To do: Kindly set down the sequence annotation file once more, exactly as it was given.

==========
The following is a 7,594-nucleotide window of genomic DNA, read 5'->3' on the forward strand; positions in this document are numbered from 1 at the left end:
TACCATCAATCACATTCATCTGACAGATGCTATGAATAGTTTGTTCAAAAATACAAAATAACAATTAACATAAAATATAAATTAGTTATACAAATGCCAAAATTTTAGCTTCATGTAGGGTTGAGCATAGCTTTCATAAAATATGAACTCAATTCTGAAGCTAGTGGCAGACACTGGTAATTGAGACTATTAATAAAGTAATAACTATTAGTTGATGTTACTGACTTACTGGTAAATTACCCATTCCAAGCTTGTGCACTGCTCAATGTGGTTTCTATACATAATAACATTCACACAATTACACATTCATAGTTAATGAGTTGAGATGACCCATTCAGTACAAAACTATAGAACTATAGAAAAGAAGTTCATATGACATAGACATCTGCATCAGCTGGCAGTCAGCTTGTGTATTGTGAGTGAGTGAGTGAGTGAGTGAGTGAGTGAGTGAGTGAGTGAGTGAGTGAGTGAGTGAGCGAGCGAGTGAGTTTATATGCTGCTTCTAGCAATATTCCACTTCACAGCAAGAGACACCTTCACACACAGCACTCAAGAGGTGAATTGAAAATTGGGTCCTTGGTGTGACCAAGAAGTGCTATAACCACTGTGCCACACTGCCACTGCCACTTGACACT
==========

The following is a 7,594-nucleotide window of genomic DNA, read 5'->3' on the forward strand; positions in this document are numbered from 1 at the left end:
TACCATCAATCACATTCATCTGACAGATGCTATGAATAGTTTGTTCAAAAATACAAAATAACAATTAACATAAAATATAAATTAGTTATACAAATGCCAAAATTTTAGCTTCATGTAGGGTTGAGCATAGCTTTCATAAAATATGAACTCAATTCTGAAGCTAGTGGCAGACACTGGTAATTGAGACTATTAATAAAGTAATAACTATTAGTTGATGTTACTGACTTACTGGTAAATTACCCATTCCAAGCTTGTGCACTGCTCAATGTGGTTTCTATACATAATAACATTCACACAATTACACATTCATAGTTAATGAGTTGAGATGACCCATTCAGTACAAAACTATAGAACTATAGAAAAGAAGTTCATATGACATAGACATCTGCATCAGCTGGCAGTCAGCTTGTGTATTGTGAGTGAGTGAGTGAGTGAGTGAGTGAGTGAGTGAGTGAGTGAGTGAGTGAGTGAGTGAGCGAGCGAGTGAGTTTATATGCTGCTTCTAGCAATATTCCACTTCACAGCAAGAGACACCTTCACACACAGCACTCAAGAGGTGAATTGAAAATTGGGTCCTTGGTGTGACCAAGAAGTGCTATAACCACTGTGCCACACTGCCACTGCCACTTGACACT